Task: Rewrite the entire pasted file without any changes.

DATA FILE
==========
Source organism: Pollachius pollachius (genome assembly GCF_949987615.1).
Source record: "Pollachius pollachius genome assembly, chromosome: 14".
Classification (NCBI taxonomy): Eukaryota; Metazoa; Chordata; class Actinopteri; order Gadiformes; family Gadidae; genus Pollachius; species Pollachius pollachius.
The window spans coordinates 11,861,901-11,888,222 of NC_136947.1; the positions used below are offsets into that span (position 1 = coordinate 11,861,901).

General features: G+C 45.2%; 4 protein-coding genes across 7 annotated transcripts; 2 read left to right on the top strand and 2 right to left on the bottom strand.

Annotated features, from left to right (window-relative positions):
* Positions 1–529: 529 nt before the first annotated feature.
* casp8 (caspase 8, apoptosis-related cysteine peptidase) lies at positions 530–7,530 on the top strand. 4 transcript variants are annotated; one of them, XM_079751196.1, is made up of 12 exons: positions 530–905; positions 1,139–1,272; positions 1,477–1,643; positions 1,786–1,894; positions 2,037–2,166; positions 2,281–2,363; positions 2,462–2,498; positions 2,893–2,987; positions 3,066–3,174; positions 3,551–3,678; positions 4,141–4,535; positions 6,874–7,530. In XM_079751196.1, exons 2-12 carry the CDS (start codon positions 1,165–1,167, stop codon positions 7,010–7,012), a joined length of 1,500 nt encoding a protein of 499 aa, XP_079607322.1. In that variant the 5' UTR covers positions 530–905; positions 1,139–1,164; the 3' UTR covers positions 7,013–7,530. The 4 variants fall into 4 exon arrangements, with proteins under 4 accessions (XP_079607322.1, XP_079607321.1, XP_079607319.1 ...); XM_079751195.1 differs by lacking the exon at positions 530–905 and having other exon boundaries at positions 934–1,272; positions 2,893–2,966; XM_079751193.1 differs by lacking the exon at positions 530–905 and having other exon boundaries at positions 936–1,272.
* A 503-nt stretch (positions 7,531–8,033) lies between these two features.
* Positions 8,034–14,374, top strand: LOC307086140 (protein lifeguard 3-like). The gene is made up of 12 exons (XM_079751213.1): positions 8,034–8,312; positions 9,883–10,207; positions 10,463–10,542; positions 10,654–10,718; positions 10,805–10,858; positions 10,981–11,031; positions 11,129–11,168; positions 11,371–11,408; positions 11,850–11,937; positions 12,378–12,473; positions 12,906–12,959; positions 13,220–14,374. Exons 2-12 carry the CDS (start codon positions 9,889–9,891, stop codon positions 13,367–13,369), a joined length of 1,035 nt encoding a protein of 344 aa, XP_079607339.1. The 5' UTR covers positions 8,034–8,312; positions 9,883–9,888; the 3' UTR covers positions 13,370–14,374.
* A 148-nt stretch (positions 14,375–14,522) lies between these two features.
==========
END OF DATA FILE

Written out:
Source organism: Pollachius pollachius (genome assembly GCF_949987615.1).
Source record: "Pollachius pollachius genome assembly, chromosome: 14".
Classification (NCBI taxonomy): Eukaryota; Metazoa; Chordata; class Actinopteri; order Gadiformes; family Gadidae; genus Pollachius; species Pollachius pollachius.
The window spans coordinates 11,861,901-11,888,222 of NC_136947.1; the positions used below are offsets into that span (position 1 = coordinate 11,861,901).

General features: G+C 45.2%; 4 protein-coding genes across 7 annotated transcripts; 2 read left to right on the top strand and 2 right to left on the bottom strand.

Annotated features, from left to right (window-relative positions):
* Positions 1–529: 529 nt before the first annotated feature.
* casp8 (caspase 8, apoptosis-related cysteine peptidase) lies at positions 530–7,530 on the top strand. 4 transcript variants are annotated; one of them, XM_079751196.1, is made up of 12 exons: positions 530–905; positions 1,139–1,272; positions 1,477–1,643; positions 1,786–1,894; positions 2,037–2,166; positions 2,281–2,363; positions 2,462–2,498; positions 2,893–2,987; positions 3,066–3,174; positions 3,551–3,678; positions 4,141–4,535; positions 6,874–7,530. In XM_079751196.1, exons 2-12 carry the CDS (start codon positions 1,165–1,167, stop codon positions 7,010–7,012), a joined length of 1,500 nt encoding a protein of 499 aa, XP_079607322.1. In that variant the 5' UTR covers positions 530–905; positions 1,139–1,164; the 3' UTR covers positions 7,013–7,530. The 4 variants fall into 4 exon arrangements, with proteins under 4 accessions (XP_079607322.1, XP_079607321.1, XP_079607319.1 ...); XM_079751195.1 differs by lacking the exon at positions 530–905 and having other exon boundaries at positions 934–1,272; positions 2,893–2,966; XM_079751193.1 differs by lacking the exon at positions 530–905 and having other exon boundaries at positions 936–1,272.
* A 503-nt stretch (positions 7,531–8,033) lies between these two features.
* Positions 8,034–14,374, top strand: LOC307086140 (protein lifeguard 3-like). The gene is made up of 12 exons (XM_079751213.1): positions 8,034–8,312; positions 9,883–10,207; positions 10,463–10,542; positions 10,654–10,718; positions 10,805–10,858; positions 10,981–11,031; positions 11,129–11,168; positions 11,371–11,408; positions 11,850–11,937; positions 12,378–12,473; positions 12,906–12,959; positions 13,220–14,374. Exons 2-12 carry the CDS (start codon positions 9,889–9,891, stop codon positions 13,367–13,369), a joined length of 1,035 nt encoding a protein of 344 aa, XP_079607339.1. The 5' UTR covers positions 8,034–8,312; positions 9,883–9,888; the 3' UTR covers positions 13,370–14,374.
* A 148-nt stretch (positions 14,375–14,522) lies between these two features.